Want to Stay Home?
If so, here’s how you might make it on one income.
6>Build a network Create a babysitting group with other parents and rotate watching one another’s kids for free. This way, you get out of the house for a much-needed “date” without the expense of a babysitter. Check your community for stay-at-home-moms groups; if none exists, start one.
7>Accept gifts Write up a list of things you’ll need for the baby—car seat, crib, stroller, highchair—and ask friends or relatives if they have hand-me-downs to share. (Just make sure none of the items has been recalled.) If you’re having a baby shower, go ahead and register. Guests will appreciate the guidance, and you’ll get what you really need.
8>Earn a few extra bucks To bring in extra income without incurring child-care costs, work part time when your partner can watch the baby. Become a neighborhood dog-walker and get some exercise, too. Work a few hours at a doctor’s office or a store where you can get an employee discount. You’ll enjoy some adult contact, too.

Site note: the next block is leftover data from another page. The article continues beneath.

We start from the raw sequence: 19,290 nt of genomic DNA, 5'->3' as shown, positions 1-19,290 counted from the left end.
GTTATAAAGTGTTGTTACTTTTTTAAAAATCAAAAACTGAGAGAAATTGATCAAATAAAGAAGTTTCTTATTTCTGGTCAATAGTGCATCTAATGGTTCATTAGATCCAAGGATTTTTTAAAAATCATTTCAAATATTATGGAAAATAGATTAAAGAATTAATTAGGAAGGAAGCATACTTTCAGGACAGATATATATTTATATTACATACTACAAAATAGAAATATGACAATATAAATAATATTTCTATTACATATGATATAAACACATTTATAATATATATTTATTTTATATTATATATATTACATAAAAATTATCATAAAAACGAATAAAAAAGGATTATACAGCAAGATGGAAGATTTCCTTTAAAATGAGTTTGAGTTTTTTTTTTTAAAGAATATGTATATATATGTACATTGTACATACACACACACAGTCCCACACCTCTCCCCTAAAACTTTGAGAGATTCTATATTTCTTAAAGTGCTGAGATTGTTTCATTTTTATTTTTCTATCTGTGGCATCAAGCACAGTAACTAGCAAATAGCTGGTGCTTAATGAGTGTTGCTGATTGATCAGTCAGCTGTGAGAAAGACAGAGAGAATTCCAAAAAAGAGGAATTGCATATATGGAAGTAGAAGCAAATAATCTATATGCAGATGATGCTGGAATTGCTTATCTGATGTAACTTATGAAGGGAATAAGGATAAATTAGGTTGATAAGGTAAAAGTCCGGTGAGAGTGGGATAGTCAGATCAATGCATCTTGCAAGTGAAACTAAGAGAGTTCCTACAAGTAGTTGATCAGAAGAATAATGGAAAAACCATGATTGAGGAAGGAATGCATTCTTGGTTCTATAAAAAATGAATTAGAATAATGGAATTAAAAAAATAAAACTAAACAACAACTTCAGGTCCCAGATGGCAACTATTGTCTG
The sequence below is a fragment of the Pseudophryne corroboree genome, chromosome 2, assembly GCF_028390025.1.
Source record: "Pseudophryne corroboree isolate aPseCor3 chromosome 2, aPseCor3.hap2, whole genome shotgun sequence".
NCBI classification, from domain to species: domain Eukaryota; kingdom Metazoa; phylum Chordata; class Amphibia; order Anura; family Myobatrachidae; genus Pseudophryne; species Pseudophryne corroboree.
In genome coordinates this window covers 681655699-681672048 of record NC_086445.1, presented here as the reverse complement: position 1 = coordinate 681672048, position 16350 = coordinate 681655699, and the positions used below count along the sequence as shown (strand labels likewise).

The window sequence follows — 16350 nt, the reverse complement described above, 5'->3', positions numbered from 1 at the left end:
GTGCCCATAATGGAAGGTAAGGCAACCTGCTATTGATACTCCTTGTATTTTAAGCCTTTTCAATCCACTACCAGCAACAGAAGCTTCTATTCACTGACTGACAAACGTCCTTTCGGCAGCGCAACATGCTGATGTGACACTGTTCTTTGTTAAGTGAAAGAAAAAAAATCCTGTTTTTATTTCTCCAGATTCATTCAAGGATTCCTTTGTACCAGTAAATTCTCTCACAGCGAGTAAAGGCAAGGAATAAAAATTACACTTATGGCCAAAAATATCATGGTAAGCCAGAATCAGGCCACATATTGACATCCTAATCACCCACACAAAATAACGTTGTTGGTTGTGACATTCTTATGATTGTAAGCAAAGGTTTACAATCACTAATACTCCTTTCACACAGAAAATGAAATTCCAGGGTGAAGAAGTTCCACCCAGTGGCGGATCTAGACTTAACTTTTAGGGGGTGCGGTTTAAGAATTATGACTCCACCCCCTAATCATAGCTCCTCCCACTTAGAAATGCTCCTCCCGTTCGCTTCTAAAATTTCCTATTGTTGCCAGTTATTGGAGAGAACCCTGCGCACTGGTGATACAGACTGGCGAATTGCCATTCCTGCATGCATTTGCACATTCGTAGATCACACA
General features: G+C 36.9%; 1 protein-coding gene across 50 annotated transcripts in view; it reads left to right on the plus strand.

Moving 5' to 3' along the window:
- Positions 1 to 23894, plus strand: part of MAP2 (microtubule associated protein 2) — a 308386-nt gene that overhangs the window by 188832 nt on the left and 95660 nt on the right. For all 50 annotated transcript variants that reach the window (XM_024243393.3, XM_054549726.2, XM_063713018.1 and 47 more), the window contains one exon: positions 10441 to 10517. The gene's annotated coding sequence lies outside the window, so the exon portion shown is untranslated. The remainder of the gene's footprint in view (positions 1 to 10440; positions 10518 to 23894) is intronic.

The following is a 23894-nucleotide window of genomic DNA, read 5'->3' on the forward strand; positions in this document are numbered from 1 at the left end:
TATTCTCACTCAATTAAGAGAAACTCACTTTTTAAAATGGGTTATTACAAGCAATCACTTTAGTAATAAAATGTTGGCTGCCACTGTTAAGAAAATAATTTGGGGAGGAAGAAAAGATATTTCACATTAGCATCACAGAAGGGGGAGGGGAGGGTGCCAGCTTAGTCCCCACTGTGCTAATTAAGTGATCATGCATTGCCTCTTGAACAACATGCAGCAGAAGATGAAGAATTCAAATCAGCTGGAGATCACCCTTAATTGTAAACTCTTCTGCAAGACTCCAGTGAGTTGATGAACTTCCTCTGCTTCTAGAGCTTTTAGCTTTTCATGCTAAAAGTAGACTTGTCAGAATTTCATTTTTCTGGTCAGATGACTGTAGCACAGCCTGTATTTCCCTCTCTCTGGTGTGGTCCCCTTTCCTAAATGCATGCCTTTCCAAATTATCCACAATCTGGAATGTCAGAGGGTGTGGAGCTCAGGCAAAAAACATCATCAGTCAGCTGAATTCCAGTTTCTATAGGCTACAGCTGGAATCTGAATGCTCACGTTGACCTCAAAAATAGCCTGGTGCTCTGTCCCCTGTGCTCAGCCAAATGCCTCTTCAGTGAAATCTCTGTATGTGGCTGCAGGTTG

9>Think long-term If you’re in the market for a new home, calculate mortgage payments based on one income. Think about moving to a town or state where the cost of living is lower.
10>Be a realist If you decide to stay home with your child, prepare yourself mentally—making the switch to stay-at-home mom can be an adjustment. “It’s inevitable that you’re going to feel like you’re sitting around doing nothing, so I remind myself that I’m still working—I’ve just shifted my profession,” says Tabitha Pearson Marshall of Carmel, N.Y., a former art director and mother of two. “When I’m really down, I call a former co-worker to see what the other side is still doing. That gives me some balance.” Keep your expectations realistic and get an occasional perspective check, and you’ll be well equipped to stay home with your baby.
>>>find out more
> How to Raise a Family on Less Than Two Incomes, by Denise M. Topolnicki (Broadway Books, 2001)
> Shattering the Two-Income Myth, by Andy Dappen and Andrew R. Dappen (Brier Books, 1997)
> You Can Afford to Stay Home With Your Kids, by Malia McCawley Wyckoff and Mary Snyder (Career Press, 1999)